Category Archives: for teachers

Australia! Story Country

 

Thank you to all the wonderful students and teachers who hosted me for Bookweek. With schools ranging from inner-city Perth to Tom Price and Paraburdoo, this year’s theme certainly resonated with my travels …

‘Australia! Story Country’ was a fun theme and the 2016 displays seemed even better than usual. Granny Grommet and Me, Lighthouse Girl and The Kid whose Mum Kept Possums in her Bra worked particularly well with the Aussie theme.

Here are some of my favourite Bookweek photos.

 

Thanks again, Newman College, Mel Maria Catholic Primary, Paraburdoo Kindies, Tom Price Year 7, Presbyterian Ladies College and IONA Presentation College, Albany’s Australian Christian College (and next week Brighton Primary).

 

Haiku Fun

I love haiku. So do many young writers.winners & r up2

At first glance haiku poetry is simple; 5 syllables on line 1, 7 syllables on line 2 and 5 syllables again on line 3. Composing haiku is achievable and clapping syllables is fun for even young children, but for skilled poets, there is so much more…

Traditional haiku hold kigo, a word to hint at or signify seasonality. For example, with four clearly defined Japanese seasons, including the word ‘dragonfly’ or ‘persimmon’ indicate not just which season, but which part of the season the poem reflects. Haiku poets may thus refer to Saijiki (dictionaries listing kigo) when composing new works.

To celebrate the Albany launch of The Shark Caller, Year Six students from across The Great Southern were invited to enter a haiku poetry competition. Thank you to Dora Adeline and the Albany Library for their help collating entries and to esteemed poets, Barbara Temperton and Maree Dawes for their generosity and wisdom in judging the entries.

Selecting four Winning entries and four Highly Commended entries was challenging. As the judges said in their report:

… All poems showed some appreciation of the sea, and some of the images made us smile. Many showed an awareness of poetic devices, such as repetition, rhyme and sibilance…

Four Highly Commended haiku were selected (congratulations Summer, Maximus, Jasmyne and Devon), and there were four winning entries. The winning haiku by Maddy, Jake, Dannon and Becky are presented below:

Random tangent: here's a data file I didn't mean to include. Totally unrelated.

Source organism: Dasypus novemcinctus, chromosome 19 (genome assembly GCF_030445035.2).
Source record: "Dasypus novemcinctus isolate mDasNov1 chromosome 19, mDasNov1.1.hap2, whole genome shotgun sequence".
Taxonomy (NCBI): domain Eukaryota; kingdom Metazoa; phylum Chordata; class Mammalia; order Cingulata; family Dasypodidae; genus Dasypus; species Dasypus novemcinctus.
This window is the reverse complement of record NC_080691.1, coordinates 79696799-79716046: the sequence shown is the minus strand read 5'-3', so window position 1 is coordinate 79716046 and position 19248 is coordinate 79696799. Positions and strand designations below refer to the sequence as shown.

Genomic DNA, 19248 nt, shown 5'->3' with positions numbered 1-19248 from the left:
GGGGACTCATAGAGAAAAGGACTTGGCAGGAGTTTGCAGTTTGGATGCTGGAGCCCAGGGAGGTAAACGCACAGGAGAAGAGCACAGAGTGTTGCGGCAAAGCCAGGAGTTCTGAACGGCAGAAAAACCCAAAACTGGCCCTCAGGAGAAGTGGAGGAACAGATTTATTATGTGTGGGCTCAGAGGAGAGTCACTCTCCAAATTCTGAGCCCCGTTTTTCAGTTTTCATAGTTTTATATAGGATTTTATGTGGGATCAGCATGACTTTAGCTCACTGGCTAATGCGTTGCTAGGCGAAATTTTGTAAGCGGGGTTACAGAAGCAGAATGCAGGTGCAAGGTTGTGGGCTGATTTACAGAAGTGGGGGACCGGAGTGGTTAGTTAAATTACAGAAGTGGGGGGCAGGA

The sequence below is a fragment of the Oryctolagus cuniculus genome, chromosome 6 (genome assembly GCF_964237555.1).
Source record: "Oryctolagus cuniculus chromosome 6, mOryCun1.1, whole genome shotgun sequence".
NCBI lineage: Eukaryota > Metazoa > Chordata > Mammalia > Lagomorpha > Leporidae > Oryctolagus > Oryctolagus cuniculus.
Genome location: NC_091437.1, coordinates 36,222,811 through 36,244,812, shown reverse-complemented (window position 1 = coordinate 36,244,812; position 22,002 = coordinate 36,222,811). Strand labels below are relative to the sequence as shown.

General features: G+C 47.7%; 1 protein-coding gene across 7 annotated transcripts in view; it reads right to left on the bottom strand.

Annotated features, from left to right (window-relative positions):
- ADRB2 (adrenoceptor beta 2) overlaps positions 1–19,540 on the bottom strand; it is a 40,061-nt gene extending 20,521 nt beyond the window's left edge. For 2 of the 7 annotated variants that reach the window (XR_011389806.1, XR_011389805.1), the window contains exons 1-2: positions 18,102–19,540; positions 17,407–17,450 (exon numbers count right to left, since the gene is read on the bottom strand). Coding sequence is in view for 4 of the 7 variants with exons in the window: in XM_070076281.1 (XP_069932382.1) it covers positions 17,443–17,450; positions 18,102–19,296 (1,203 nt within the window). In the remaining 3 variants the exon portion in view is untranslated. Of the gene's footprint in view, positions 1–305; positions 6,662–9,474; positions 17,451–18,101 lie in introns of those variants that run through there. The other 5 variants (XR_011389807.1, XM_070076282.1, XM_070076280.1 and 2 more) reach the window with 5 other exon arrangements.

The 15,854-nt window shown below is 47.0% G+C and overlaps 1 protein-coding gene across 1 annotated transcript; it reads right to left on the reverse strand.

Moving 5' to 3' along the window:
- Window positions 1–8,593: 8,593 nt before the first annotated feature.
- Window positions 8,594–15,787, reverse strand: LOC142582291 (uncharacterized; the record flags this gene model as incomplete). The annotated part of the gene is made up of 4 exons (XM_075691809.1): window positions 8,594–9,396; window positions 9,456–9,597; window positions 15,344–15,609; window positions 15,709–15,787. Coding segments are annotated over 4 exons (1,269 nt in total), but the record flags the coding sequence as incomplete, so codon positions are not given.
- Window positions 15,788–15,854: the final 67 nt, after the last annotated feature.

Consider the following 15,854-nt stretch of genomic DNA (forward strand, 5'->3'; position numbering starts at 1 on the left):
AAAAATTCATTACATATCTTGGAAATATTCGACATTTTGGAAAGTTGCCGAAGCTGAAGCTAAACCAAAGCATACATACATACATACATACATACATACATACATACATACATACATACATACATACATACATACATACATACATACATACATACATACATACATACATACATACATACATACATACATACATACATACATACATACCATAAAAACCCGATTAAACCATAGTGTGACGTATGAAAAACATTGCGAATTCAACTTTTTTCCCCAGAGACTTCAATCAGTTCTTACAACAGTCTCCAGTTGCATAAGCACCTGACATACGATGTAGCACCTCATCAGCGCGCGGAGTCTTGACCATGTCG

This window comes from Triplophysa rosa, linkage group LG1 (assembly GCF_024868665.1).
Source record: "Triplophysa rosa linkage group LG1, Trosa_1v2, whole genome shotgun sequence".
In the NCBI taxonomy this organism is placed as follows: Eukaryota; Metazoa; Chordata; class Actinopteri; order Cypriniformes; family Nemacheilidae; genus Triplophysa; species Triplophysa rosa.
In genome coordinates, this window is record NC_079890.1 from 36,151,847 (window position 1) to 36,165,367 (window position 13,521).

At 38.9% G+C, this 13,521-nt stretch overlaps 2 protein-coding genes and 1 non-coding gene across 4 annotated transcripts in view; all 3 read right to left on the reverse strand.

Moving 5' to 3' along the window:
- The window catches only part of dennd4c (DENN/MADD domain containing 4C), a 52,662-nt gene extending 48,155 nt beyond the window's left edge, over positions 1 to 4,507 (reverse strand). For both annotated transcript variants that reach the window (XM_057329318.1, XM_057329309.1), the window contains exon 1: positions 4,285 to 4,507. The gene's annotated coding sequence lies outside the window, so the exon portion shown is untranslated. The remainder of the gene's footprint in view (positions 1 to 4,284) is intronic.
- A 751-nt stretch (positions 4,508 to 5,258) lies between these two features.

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Each winner received a signed copy of The Shark Caller and met with me for a Milkshake Meeting to chat about books and writing. It was a pleasure to spend time with these budding poets. Thank you to home-schooling families, teachers from Albany’s John Calvin School and Spencer Park Primary as well as everyone else involved.

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5 sleeps until Bookweek

This year the theme is Australia! Story Country.

In addition to the amazing books that are shortlisted, here is a quick shout-out for Frane’ Lessac’s terrific new picture book, A is for Australia.

My favourite page is the Rottnest Island spread. With lots of fun facts, it’s a great Bookweek resource.

This year I’ll be at Newman College, Mel Maria Primary, Presbyterian Ladies College and Iona Presentation College for Bookweek. I’ll also be in Paraburdoo as part of Rio Tinto’s Groundbreaker Pilbara Exhibition. I’m looking forward to meeting hundreds of young readers and hearing all about their favourite Australian stories.

Shark Launch #2: Perth

AQWA, the Aquarium of Western Australia was the perfect venue for The Shark Caller Perth launch. Friends and colleagues gathered by the front door and were met by a snorkel-wearing shark and a glass of bubbles. Then we moved downstairs into the tunnel…

The tank at AQWA is huge with sharks, turtles and other exciting marine creatures. I am grateful to the AQWA team for their generosity, Beaufort Street Books, my agent Clive Newman and Professor Shaun Collin for his fascinating speech linking aspects of my new book with his leading edge research into shark sensory systems. I was thrilled that several other shark researchers were also able to attend; Lucille Chapuis, Kara Yopak and Caroline Kerr. Lucille has spent time in villages near the (fictitious) PNG setting in my story and I look forward to hearing more about her research.

Now that The Shark Caller has been launched twice, I am looking forward to sharing the story and writing process with students during Bookweek. Meanwhile the Albany Public Library has been running an ocean-themed haiku competition to tie-in with the Albany launch and winners will be announced next week. More details about that soon …

Friends appearing in the photographs above: Professor Shaun Collin, Jen Mars, Kris Williams, Meg McKinlay, Jen Banyard, Frane’ Lessac, Maree Whiteley, Mailee Clarke, Sasha Burbridge, Sophie Wolfer, Anni Wood and Melinda Tognini.

Shark Launch #1 Albany:

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The countdown to Launch #1 began with my sister flying in from the east. The Shark Caller is dedicated to three people and Karen is one of them. And last week, Karen surprised me with the most amazing gift; a shark carved from obsidian. If you read the book you will understand why this is such a precious gift. Over the past few years I’ve trawled the Internet for obsidian and never came close to finding anything like this.

For many children’s authors and illustrators, August is the busiest time of the year with Bookweek school and library visits spilling over into the rest of the month. For me, 2016 is busier than usual with two book launches to celebrate the release of The Shark Caller with Penguin Random House and a mini book tour of Esperance and Kalgoorlie.